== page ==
The last week of September was eventful for Russia. The partial-mobilisation was underway, the referendum of Russian-speaking regions in Ukraine took place, President Putin made a significant speech and the Nord Stream pipelines were damaged. Amit Bhandari, Energy Fellow, Gateway House, was in Moscow during this time. In this podcast, he offers his impressions of Moscow after the sanctions, compared with the city he saw before the Russia-Ukraine conflict
Russia, the founding member of the Shanghai Cooperation Organisation (SCO), has been hit by Western sanctions on its energy exports and financial system. Still, Ivan Timofeev, Director of Programs at the Russian International Affairs Council, sees new opportunities to be seized. Deepening India-Russia business engagement is one, and the SCO as a constructive and accommodating force is another. K.A. Dhananjay from Gateway House spoke to Timofeev who visited Mumbai recently.
Courtesy: Chamber of Commerce and Industry of the Russian Federation
An estimated 9 million Central Asians reside and work in Russia, and almost every major city in the country is dependent on their labour. It’s a marriage of convenience but beneficial all around. Russia gets modernised infrastructure, while remittances bring in much-needed capital to Central Asia.
Since 1947, India has had a proud record of development cooperation. It began even though it was newly independent and itself developing, but created a camaraderie with movements in other emerging countries. Now after 75 years, its time to move toward an FDI-led model, which will particularly help reduce the rising indebtedness in the developing world.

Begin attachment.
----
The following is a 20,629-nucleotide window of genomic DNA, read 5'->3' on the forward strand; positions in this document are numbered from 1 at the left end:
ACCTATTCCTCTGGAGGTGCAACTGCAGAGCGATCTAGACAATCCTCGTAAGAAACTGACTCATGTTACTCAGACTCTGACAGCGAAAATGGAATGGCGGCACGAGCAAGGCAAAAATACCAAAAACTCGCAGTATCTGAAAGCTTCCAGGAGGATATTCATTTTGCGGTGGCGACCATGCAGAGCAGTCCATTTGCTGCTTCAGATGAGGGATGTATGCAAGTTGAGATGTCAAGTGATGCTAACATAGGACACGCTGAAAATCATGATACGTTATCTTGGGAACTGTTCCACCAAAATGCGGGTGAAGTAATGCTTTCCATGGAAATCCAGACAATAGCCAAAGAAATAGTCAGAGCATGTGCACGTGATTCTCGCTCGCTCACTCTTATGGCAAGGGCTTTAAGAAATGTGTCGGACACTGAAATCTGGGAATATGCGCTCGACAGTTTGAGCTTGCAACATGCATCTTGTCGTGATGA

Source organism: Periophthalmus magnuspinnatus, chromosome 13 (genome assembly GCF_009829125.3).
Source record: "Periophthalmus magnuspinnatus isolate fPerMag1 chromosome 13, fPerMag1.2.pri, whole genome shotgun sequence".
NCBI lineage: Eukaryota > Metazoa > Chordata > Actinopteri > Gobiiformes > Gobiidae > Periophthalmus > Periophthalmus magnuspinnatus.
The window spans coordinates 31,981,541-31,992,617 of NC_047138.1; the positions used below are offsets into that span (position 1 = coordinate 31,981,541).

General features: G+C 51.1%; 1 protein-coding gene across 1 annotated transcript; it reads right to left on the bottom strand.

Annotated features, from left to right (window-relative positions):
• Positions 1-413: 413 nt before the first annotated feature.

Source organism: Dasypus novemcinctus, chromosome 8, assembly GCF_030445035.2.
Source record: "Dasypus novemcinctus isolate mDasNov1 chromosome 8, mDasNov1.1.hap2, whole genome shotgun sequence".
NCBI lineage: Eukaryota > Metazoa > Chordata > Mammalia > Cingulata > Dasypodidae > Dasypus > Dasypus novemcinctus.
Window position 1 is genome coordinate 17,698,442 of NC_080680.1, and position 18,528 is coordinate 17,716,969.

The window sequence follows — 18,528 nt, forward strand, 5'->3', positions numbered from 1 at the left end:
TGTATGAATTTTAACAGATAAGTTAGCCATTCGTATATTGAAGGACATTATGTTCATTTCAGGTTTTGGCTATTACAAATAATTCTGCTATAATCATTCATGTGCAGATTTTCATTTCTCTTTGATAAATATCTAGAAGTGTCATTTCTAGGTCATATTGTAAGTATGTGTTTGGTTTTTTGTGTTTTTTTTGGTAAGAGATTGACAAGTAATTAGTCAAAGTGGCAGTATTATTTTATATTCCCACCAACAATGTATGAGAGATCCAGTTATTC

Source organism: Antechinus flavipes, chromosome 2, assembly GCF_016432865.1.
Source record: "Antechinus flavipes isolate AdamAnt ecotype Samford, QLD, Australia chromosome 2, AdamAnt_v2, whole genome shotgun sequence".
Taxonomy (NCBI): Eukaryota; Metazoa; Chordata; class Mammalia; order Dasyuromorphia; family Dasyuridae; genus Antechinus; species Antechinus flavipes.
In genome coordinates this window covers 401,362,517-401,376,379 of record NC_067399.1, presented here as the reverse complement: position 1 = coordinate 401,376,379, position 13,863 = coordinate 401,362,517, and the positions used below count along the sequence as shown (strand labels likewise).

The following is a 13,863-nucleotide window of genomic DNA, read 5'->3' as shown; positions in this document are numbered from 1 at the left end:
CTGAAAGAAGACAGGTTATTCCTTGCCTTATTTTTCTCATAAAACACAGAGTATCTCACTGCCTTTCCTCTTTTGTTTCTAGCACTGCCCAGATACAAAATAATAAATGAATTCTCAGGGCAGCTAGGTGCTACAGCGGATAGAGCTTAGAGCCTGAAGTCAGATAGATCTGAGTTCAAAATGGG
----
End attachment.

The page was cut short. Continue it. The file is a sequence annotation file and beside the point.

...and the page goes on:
Hailed as historic, the new global rules to curb harmful fishing subsidies is a step towards sustainable fishery practices. The negotiated deal, however, is fraught with concerns over overcapacity in fisheries, deep-sea fishing legislations, and blue finance. It may be better for developing countries to formulate their own regulations and set up mechanisms to prevent illegal fishing within their territorial waters – and hold the WTO agreement to its word.
India hosted a summit with five Central Asian states on January 27, marking 30 years of diplomatic relations with the region, and an important step forward to pursue greater connectivity between India and Central Asia. New Delhi's engagement holds promise for ambitious bilateral agendas including security in Afghanistan, the revival of dormant projects, and potential collaboration in renewable energy, space and information technology.
India will host the 19th meeting of the Council of Heads of Government on 30 November 2020. This will be the first meeting of the grouping’s second highest organ, hosted by India. The significance of the event lies in the timing – India’s relations with two fellow memberstates, China and Pakistan, are at an exceptionally low ebb; yet the clear message from the SCO Secretariat and other member-states is: India’s presence in the SCO is highly beneficial to the latter and should be fully leveraged to strengthen it as an important and
upcoming intergovernmental organisation. This necessitates a fresh appraisal of options for India.
Prime Minister Narendra Modi’s recent visit to Central Asia is an important moment for Indian business to increase its presence in the region. Before doing so, it must consider the region’s geopolitical and security challenges—but once past these hurdles, the region has many investment opportunities
India will do well to expand its positive and trust-laden cooperation with Russia in commerce, technology, and education, into a broader regional one, and establish a more meaningful presence in Central Asia. This will also assist in the future acquisition of energy resources in the region.